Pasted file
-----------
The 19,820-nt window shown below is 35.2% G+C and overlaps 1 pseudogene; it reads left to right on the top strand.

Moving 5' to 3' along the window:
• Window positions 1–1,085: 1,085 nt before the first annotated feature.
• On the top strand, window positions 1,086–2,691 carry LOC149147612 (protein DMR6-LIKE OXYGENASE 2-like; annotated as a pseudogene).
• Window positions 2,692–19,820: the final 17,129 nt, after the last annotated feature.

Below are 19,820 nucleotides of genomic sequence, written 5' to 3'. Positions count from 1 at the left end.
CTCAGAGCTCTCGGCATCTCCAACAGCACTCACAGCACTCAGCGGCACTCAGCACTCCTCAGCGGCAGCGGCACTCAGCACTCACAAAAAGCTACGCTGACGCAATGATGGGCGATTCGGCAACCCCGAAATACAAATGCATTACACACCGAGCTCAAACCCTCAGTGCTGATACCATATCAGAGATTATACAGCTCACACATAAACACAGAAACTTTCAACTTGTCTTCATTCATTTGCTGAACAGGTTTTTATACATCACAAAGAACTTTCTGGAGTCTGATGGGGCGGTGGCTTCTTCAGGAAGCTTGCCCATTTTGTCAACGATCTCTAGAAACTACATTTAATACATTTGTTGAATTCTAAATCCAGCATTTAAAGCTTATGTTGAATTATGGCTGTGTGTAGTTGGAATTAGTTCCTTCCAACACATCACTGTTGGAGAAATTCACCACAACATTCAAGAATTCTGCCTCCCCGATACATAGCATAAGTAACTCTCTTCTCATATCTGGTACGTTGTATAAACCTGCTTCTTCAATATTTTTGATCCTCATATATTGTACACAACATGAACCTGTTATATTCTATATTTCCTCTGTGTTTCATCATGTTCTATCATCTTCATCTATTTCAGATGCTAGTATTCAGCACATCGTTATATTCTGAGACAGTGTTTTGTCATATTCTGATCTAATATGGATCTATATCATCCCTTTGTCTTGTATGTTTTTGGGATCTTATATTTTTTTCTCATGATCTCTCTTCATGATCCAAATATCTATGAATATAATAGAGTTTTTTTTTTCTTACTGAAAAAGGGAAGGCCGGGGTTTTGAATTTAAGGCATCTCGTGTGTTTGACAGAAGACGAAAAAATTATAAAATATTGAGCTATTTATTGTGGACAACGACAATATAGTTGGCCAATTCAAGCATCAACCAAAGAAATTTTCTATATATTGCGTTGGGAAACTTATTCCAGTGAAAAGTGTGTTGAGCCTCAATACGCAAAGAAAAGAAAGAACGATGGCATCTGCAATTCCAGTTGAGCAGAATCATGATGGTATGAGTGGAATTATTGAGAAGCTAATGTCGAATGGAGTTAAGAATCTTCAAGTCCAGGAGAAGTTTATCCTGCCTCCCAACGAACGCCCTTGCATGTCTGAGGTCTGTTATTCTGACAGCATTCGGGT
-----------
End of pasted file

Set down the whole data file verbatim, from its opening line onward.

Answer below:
The 19,820-nt window shown below is 35.2% G+C and overlaps 1 pseudogene; it reads left to right on the top strand.

Moving 5' to 3' along the window:
• Window positions 1–1,085: 1,085 nt before the first annotated feature.
• On the top strand, window positions 1,086–2,691 carry LOC149147612 (protein DMR6-LIKE OXYGENASE 2-like; annotated as a pseudogene).
• Window positions 2,692–19,820: the final 17,129 nt, after the last annotated feature.

Below are 19,820 nucleotides of genomic sequence, written 5' to 3'. Positions count from 1 at the left end.
CTCAGAGCTCTCGGCATCTCCAACAGCACTCACAGCACTCAGCGGCACTCAGCACTCCTCAGCGGCAGCGGCACTCAGCACTCACAAAAAGCTACGCTGACGCAATGATGGGCGATTCGGCAACCCCGAAATACAAATGCATTACACACCGAGCTCAAACCCTCAGTGCTGATACCATATCAGAGATTATACAGCTCACACATAAACACAGAAACTTTCAACTTGTCTTCATTCATTTGCTGAACAGGTTTTTATACATCACAAAGAACTTTCTGGAGTCTGATGGGGCGGTGGCTTCTTCAGGAAGCTTGCCCATTTTGTCAACGATCTCTAGAAACTACATTTAATACATTTGTTGAATTCTAAATCCAGCATTTAAAGCTTATGTTGAATTATGGCTGTGTGTAGTTGGAATTAGTTCCTTCCAACACATCACTGTTGGAGAAATTCACCACAACATTCAAGAATTCTGCCTCCCCGATACATAGCATAAGTAACTCTCTTCTCATATCTGGTACGTTGTATAAACCTGCTTCTTCAATATTTTTGATCCTCATATATTGTACACAACATGAACCTGTTATATTCTATATTTCCTCTGTGTTTCATCATGTTCTATCATCTTCATCTATTTCAGATGCTAGTATTCAGCACATCGTTATATTCTGAGACAGTGTTTTGTCATATTCTGATCTAATATGGATCTATATCATCCCTTTGTCTTGTATGTTTTTGGGATCTTATATTTTTTTCTCATGATCTCTCTTCATGATCCAAATATCTATGAATATAATAGAGTTTTTTTTTTCTTACTGAAAAAGGGAAGGCCGGGGTTTTGAATTTAAGGCATCTCGTGTGTTTGACAGAAGACGAAAAAATTATAAAATATTGAGCTATTTATTGTGGACAACGACAATATAGTTGGCCAATTCAAGCATCAACCAAAGAAATTTTCTATATATTGCGTTGGGAAACTTATTCCAGTGAAAAGTGTGTTGAGCCTCAATACGCAAAGAAAAGAAAGAACGATGGCATCTGCAATTCCAGTTGAGCAGAATCATGATGGTATGAGTGGAATTATTGAGAAGCTAATGTCGAATGGAGTTAAGAATCTTCAAGTCCAGGAGAAGTTTATCCTGCCTCCCAACGAACGCCCTTGCATGTCTGAGGTCTGTTATTCTGACAGCATTCGGGT